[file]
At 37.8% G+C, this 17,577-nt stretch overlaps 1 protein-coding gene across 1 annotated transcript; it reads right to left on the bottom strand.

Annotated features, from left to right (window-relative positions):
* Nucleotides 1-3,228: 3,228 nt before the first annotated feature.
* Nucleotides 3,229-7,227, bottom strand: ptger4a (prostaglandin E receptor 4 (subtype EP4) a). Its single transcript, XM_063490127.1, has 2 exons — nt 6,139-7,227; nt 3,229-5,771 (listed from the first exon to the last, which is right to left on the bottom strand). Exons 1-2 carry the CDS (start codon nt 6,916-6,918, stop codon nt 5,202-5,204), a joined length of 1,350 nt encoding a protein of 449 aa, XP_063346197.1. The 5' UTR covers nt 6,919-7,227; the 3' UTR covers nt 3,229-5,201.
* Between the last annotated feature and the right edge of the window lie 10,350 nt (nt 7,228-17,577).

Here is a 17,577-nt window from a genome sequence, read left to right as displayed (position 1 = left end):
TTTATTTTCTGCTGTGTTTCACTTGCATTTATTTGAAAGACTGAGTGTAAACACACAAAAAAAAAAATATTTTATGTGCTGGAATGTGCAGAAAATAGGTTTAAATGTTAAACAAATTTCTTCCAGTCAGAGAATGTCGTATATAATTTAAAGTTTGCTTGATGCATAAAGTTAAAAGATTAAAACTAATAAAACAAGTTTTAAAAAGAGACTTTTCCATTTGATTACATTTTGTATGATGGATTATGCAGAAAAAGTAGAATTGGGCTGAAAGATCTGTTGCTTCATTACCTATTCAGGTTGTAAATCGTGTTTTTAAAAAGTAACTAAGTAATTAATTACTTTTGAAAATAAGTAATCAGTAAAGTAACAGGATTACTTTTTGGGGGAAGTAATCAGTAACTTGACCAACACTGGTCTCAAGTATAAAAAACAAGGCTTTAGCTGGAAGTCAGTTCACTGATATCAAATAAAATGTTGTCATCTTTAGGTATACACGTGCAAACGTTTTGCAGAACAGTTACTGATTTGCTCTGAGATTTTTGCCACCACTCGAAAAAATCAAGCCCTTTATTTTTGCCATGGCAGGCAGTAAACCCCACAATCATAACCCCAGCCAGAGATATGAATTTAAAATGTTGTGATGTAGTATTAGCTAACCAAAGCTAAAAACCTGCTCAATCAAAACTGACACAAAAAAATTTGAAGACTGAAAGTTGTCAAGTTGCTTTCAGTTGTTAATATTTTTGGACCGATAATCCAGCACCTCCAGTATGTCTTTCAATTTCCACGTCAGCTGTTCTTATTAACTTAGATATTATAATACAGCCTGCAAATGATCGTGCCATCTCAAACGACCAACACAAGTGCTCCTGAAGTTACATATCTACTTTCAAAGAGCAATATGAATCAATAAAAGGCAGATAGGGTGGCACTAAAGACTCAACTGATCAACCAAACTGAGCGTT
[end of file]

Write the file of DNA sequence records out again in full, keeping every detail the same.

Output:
At 37.8% G+C, this 17,577-nt stretch overlaps 1 protein-coding gene across 1 annotated transcript; it reads right to left on the bottom strand.

Annotated features, from left to right (window-relative positions):
* Nucleotides 1-3,228: 3,228 nt before the first annotated feature.
* Nucleotides 3,229-7,227, bottom strand: ptger4a (prostaglandin E receptor 4 (subtype EP4) a). Its single transcript, XM_063490127.1, has 2 exons — nt 6,139-7,227; nt 3,229-5,771 (listed from the first exon to the last, which is right to left on the bottom strand). Exons 1-2 carry the CDS (start codon nt 6,916-6,918, stop codon nt 5,202-5,204), a joined length of 1,350 nt encoding a protein of 449 aa, XP_063346197.1. The 5' UTR covers nt 6,919-7,227; the 3' UTR covers nt 3,229-5,201.
* Between the last annotated feature and the right edge of the window lie 10,350 nt (nt 7,228-17,577).

Here is a 17,577-nt window from a genome sequence, read left to right as displayed (position 1 = left end):
TTTATTTTCTGCTGTGTTTCACTTGCATTTATTTGAAAGACTGAGTGTAAACACACAAAAAAAAAAATATTTTATGTGCTGGAATGTGCAGAAAATAGGTTTAAATGTTAAACAAATTTCTTCCAGTCAGAGAATGTCGTATATAATTTAAAGTTTGCTTGATGCATAAAGTTAAAAGATTAAAACTAATAAAACAAGTTTTAAAAAGAGACTTTTCCATTTGATTACATTTTGTATGATGGATTATGCAGAAAAAGTAGAATTGGGCTGAAAGATCTGTTGCTTCATTACCTATTCAGGTTGTAAATCGTGTTTTTAAAAAGTAACTAAGTAATTAATTACTTTTGAAAATAAGTAATCAGTAAAGTAACAGGATTACTTTTTGGGGGAAGTAATCAGTAACTTGACCAACACTGGTCTCAAGTATAAAAAACAAGGCTTTAGCTGGAAGTCAGTTCACTGATATCAAATAAAATGTTGTCATCTTTAGGTATACACGTGCAAACGTTTTGCAGAACAGTTACTGATTTGCTCTGAGATTTTTGCCACCACTCGAAAAAATCAAGCCCTTTATTTTTGCCATGGCAGGCAGTAAACCCCACAATCATAACCCCAGCCAGAGATATGAATTTAAAATGTTGTGATGTAGTATTAGCTAACCAAAGCTAAAAACCTGCTCAATCAAAACTGACACAAAAAAATTTGAAGACTGAAAGTTGTCAAGTTGCTTTCAGTTGTTAATATTTTTGGACCGATAATCCAGCACCTCCAGTATGTCTTTCAATTTCCACGTCAGCTGTTCTTATTAACTTAGATATTATAATACAGCCTGCAAATGATCGTGCCATCTCAAACGACCAACACAAGTGCTCCTGAAGTTACATATCTACTTTCAAAGAGCAATATGAATCAATAAAAGGCAGATAGGGTGGCACTAAAGACTCAACTGATCAACCAAACTGAGCGTT